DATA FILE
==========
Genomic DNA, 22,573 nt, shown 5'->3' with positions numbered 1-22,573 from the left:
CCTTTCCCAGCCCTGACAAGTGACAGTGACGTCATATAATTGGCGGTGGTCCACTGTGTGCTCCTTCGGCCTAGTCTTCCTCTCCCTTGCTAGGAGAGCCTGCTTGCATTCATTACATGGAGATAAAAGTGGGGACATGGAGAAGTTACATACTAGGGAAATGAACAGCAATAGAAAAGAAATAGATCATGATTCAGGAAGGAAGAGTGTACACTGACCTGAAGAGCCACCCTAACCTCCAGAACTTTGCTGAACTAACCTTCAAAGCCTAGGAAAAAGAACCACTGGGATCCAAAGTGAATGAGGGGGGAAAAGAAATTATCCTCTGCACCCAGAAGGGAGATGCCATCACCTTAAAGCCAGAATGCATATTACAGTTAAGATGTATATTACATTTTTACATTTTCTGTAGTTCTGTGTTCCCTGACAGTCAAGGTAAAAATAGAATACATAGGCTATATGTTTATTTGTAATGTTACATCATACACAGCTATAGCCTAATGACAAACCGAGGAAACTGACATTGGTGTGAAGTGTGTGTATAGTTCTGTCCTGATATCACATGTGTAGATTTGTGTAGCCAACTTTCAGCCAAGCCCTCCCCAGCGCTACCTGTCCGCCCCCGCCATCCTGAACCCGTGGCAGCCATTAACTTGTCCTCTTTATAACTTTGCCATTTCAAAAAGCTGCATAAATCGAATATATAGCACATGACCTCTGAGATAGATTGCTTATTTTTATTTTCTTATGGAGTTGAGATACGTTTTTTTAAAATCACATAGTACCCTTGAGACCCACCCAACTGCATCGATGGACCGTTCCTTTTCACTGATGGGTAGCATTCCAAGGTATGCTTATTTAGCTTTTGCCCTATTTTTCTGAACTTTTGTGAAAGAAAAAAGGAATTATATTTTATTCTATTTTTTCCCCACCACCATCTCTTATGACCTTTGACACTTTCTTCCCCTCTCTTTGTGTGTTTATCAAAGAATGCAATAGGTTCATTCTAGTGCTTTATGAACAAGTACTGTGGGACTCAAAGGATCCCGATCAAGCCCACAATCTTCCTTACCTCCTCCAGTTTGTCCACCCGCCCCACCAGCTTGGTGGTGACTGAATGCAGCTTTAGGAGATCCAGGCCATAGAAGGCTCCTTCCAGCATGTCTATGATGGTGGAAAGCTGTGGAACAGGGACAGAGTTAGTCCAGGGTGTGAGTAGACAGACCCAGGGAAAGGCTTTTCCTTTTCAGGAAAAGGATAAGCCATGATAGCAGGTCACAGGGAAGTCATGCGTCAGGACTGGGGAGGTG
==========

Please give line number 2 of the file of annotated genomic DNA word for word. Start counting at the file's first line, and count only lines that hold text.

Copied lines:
CCTTTCCCAGCCCTGACAAGTGACAGTGACGTCATATAATTGGCGGTGGTCCACTGTGTGCTCCTTCGGCCTAGTCTTCCTCTCCCTTGCTAGGAGAGCCTGCTTGCATTCATTACATGGAGATAAAAGTGGGGACATGGAGAAGTTACATACTAGGGAAATGAACAGCAATAGAAAAGAAATAGATCATGATTCAGGAAGGAAGAGTGTACACTGACCTGAAGAGCCACCCTAACCTCCAGAACTTTGCTGAACTAACCTTCAAAGCCTAGGAAAAAGAACCACTGGGATCCAAAGTGAATGAGGGGGGAAAAGAAATTATCCTCTGCACCCAGAAGGGAGATGCCATCACCTTAAAGCCAGAATGCATATTACAGTTAAGATGTATATTACATTTTTACATTTTCTGTAGTTCTGTGTTCCCTGACAGTCAAGGTAAAAATAGAATACATAGGCTATATGTTTATTTGTAATGTTACATCATACACAGCTATAGCCTAATGACAAACCGAGGAAACTGACATTGGTGTGAAGTGTGTGTATAGTTCTGTCCTGATATCACATGTGTAGATTTGTGTAGCCAACTTTCAGCCAAGCCCTCCCCAGCGCTACCTGTCCGCCCCCGCCATCCTGAACCCGTGGCAGCCATTAACTTGTCCTCTTTATAACTTTGCCATTTCAAAAAGCTGCATAAATCGAATATATAGCACATGACCTCTGAGATAGATTGCTTATTTTTATTTTCTTATGGAGTTGAGATACGTTTTTTTAAAATCACATAGTACCCTTGAGACCCACCCAACTGCATCGATGGACCGTTCCTTTTCACTGATGGGTAGCATTCCAAGGTATGCTTATTTAGCTTTTGCCCTATTTTTCTGAACTTTTGTGAAAGAAAAAAGGAATTATATTTTATTCTATTTTTTCCCCACCACCATCTCTTATGACCTTTGACACTTTCTTCCCCTCTCTTTGTGTGTTTATCAAAGAATGCAATAGGTTCATTCTAGTGCTTTATGAACAAGTACTGTGGGACTCAAAGGATCCCGATCAAGCCCACAATCTTCCTTACCTCCTCCAGTTTGTCCACCCGCCCCACCAGCTTGGTGGTGACTGAATGCAGCTTTAGGAGATCCAGGCCATAGAAGGCTCCTTCCAGCATGTCTATGATGGTGGAAAGCTGTGGAACAGGGACAGAGTTAGTCCAGGGTGTGAGTAGACAGACCCAGGGAAAGGCTTTTCCTTTTCAGGAAAAGGATAAGCCATGATAGCAGGTCACAGGGAAGTCATGCGTCAGGACTGGGGAGGTG